The first shoe to drop in the sordid (and wonderfully cinematic) tale of graft and corruption in the Congress was Michael Scanlon, Jack Abramoff’s sometimes business partner, occasional bagman and all-around useful guy. Mostly Indian casino shell-games it would seem, but the footprints of a useful guy can point almost any direction. Hey, who knew you could go to jail for this stuff? Not me. Kerplunk (the sound of a size 10 wingtip hitting the grand jury floor).
As regularly as “The Twelve Days of Christmas,” first one, then another of this cast of motley characters copped a plea. No Partridge in a Pear Tree as yet, but who knows? The next shoe to fall, name of Adam Kidan, was Abramoff’s partner in a neat little scheme to buy SunCruz Casino, a kind of floating crap-game. The inspiration for that particular venture into the world of nautical roulette must have been Abramoff’s and Scanlon’s fleecing of Indian casino operations. Kerplunk #2.
One guy who isn’t able to cop a plea (and thus become a shoe) is Gus Boulis. Gus is the guy Jack and Adam bought SunCruz from, if you can call bad checks and non-existent loans ‘buying.’ Gus would probably have been the most highly motivated of the bunch to plea instead of what he had to settle for. But Gus dropped in a different and much more permanent way, shot, gangland style. Interestingly, two of the three hit-men picked up for that piece of bungled assassination have business ties to Adam Kidan. Business ties? A euphemism, no doubt. But it makes Kidan’s plea all the more interesting.
The three mob goofballs will absolutely make their bargains to tell all, kerplunk, kerplunk, kerplunk.
But the guy speculated upon to be the next piece of footwear to hit the deck is Jack himself. At the moment, Jack Abramoff is ground zero for the ugliest and most wide-ranging bribery scandal to hit the Congress in . . . decades? . . . years? Certainly since ABSCAM, the 1980s FBI sting operation that ended a bunch of political careers and proved that the lesson taught to an embarrassed legislature wouldn’t last twenty years. One Senator and four Representatives took the fall on that one, but this could top ABSCAM by a factor of ten. Everyone is nervous.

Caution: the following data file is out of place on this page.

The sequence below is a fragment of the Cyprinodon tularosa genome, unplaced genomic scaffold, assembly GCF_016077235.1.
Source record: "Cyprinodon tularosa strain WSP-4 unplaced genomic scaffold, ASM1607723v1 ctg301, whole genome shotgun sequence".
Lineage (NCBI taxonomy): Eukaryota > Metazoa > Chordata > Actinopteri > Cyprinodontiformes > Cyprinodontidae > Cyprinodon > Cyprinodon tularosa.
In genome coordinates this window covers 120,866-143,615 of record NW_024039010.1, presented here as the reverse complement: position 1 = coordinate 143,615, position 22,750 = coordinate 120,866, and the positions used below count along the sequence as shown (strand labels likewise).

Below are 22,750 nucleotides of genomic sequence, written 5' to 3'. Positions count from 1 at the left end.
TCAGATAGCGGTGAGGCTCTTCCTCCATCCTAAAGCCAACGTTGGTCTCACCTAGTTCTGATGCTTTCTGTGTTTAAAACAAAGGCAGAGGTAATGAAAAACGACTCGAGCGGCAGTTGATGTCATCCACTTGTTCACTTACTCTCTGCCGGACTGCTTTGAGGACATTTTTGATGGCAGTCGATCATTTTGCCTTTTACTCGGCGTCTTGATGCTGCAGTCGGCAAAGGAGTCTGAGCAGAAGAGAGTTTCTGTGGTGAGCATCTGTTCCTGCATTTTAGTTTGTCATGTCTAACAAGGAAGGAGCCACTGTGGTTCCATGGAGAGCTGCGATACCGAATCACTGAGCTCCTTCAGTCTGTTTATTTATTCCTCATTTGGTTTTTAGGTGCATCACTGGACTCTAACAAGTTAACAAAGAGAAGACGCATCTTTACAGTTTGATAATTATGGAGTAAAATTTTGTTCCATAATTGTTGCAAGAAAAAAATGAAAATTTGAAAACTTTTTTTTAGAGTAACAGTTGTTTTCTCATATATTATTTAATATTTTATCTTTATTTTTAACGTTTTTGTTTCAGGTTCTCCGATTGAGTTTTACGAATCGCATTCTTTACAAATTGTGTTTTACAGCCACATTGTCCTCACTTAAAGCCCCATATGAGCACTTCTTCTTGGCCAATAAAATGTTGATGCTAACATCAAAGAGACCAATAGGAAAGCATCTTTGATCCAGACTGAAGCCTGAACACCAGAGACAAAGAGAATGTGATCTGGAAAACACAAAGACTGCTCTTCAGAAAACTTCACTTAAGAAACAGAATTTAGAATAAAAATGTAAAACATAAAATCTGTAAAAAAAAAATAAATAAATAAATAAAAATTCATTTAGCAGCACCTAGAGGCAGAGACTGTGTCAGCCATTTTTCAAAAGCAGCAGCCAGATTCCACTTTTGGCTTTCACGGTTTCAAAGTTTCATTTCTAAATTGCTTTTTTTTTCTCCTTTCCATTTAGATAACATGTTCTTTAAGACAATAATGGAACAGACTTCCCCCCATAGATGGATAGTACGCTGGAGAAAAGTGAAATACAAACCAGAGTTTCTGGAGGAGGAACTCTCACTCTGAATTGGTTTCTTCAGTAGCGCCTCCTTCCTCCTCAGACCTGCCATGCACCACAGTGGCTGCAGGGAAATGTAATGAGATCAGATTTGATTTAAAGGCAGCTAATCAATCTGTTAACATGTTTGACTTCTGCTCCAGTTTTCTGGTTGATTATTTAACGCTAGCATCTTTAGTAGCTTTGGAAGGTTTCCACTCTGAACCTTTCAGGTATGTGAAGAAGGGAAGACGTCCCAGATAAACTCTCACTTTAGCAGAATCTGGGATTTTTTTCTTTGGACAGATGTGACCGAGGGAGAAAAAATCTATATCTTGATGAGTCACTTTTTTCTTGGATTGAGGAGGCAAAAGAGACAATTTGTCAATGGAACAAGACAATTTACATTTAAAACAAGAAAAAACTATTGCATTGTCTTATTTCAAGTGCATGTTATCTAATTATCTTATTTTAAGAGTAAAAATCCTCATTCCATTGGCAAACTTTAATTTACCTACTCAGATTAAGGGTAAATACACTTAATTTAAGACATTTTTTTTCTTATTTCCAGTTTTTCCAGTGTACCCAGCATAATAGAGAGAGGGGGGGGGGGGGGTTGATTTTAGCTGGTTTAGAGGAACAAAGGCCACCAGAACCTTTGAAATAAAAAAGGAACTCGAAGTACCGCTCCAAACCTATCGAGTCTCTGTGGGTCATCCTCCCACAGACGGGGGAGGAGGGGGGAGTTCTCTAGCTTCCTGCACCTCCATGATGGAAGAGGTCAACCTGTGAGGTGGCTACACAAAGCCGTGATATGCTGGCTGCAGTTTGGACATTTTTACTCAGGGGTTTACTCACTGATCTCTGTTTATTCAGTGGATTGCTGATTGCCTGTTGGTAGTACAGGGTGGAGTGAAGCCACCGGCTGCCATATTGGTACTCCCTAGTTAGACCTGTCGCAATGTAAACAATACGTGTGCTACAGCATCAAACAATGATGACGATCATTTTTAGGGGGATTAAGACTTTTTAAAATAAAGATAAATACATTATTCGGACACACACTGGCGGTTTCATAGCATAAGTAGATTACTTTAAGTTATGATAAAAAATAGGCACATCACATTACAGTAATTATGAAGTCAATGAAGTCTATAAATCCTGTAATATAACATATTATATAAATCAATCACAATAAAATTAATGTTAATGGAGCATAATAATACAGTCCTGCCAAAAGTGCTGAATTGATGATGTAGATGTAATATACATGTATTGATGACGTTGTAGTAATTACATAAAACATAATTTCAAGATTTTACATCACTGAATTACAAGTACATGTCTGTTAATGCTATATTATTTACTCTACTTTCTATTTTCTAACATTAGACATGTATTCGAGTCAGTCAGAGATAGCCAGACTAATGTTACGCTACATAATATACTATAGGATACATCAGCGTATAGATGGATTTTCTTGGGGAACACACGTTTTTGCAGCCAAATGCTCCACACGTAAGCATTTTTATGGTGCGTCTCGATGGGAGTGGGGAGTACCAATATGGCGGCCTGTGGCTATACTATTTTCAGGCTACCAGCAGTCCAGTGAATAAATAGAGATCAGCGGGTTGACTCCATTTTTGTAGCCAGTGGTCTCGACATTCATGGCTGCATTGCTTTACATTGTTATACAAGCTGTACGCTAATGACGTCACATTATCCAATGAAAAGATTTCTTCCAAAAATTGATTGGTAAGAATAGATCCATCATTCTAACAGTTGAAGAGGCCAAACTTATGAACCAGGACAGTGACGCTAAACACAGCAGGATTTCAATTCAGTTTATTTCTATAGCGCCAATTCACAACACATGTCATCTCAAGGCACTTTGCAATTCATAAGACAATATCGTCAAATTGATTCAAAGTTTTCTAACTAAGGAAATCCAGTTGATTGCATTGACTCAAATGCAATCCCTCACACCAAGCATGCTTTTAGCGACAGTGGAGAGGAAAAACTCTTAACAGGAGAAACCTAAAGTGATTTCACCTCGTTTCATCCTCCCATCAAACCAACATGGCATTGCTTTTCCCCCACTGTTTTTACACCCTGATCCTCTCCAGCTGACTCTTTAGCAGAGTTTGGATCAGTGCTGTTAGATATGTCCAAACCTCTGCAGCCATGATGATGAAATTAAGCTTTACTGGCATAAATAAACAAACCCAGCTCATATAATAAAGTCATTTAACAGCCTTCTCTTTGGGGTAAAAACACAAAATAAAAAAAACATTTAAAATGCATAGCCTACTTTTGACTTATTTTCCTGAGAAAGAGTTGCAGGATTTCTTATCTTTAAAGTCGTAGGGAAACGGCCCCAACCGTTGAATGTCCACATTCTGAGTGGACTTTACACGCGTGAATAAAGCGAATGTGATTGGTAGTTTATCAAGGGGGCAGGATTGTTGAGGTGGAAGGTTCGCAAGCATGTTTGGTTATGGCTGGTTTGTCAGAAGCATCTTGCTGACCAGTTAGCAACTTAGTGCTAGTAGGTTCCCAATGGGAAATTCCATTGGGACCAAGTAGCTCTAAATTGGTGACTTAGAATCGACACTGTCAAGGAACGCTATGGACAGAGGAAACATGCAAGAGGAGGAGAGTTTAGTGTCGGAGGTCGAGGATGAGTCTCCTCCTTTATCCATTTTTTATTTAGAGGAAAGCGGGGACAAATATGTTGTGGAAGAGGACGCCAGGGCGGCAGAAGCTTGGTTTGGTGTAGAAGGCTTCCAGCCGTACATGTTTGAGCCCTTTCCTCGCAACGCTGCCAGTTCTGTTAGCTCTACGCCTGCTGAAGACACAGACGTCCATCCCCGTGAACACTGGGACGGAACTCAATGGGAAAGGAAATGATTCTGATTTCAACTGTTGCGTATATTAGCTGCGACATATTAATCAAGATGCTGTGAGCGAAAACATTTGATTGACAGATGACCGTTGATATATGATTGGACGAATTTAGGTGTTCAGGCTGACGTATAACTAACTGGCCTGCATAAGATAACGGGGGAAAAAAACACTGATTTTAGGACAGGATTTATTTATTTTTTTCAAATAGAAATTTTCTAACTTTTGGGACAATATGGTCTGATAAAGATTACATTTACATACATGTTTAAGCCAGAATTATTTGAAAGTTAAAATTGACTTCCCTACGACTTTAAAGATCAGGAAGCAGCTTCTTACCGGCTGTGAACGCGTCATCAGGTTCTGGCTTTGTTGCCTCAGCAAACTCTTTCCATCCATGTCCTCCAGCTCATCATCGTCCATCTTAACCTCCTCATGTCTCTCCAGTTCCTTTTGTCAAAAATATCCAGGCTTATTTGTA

Shoe #7 (in case you’re keeping count) could well be David Safavian. David is (or was until he was arrested at his home) head of the Office of Federal Procurement Policy within the Office of Managment and Budget. David was trained at the lobbying firm of Preston Gates by none other than Jack Abramoff. David’s steady and profitable rise through the Washington bureaucracy is said to have been mentored by Jack, who pushed the right button, fiddled the correct dial and quo’d the proper quid on his behalf. Safavian scratched when Jack itched, but don’t look for him to go to prison for it. A serious stumble in a young career isn’t the same as ten years in the slammer.
The rule for copping a plea (as they so colorfully call it on TV) is you must have something to trade that is bigger than your personally indictable self-interest. Bob Ney, the somewhat clumsy taker-of-favors who occasionally represents the interests of Ohioans (when they don’t conflict with his own) is not that large a fish. He is merely the first to fall, a sort of test-case, a non-keeper thrown back to the voters to judge their mood. "Look, I don’t take this lightly," Ney told the AP. "I have not changed my stripes. I’m doing my job. I commute back home. I go out around the district. Nothing has changed for me." Sure, Bob. One stroke penalty for improving your lie.
There’s only one fish as big as Abramoff in this whole scenario and that’s The Exterminator, Tom DeLay. I would suggest that the very least of Tom’s troubles-yet-to-come are his indictments in Texas. Tom DeLay is the engine that made Jack Abramoff, Michael Scanlon and David Safavian. Guys like those three have always walked the halls of power, dispensing what they could find a market for, but Tom professionalized it, institutionalized the quid pro quo between business and government.The best government money can buy named its price under the stewardship of Tom DeLay and the phrase everybody does it became the currency of shame in Washington as a result.
Frantically, bunches of Congressmen and Senators who partook of the largesse are returning campaign contributions from Abramoff and his clients. Huffing and puffing with huffery and puffery, they are uniformly outraged, calling him a fraud and a crook.
Conrad Burns of Montana is typical, hastily returning $150,000 in campaign contributions and stating for the record, "This Abramoff guy is a bad guy. I hope he goes to jail and we never see him again. I wish he’d never been born, to be right honest with you." To be right honest? A little late for that, Conrad, but I surely do understand that you wish he’d never been born. Now of course, the citizens of Montana have to figure out what to make of how Conrad defines both right and honest.
And so the full Congress and Senate will be judged by the same terms, and be found lacking.
Lacking a Senator here and a Representative there after the mid-term elections, for which we have to thank both Jack and Tom.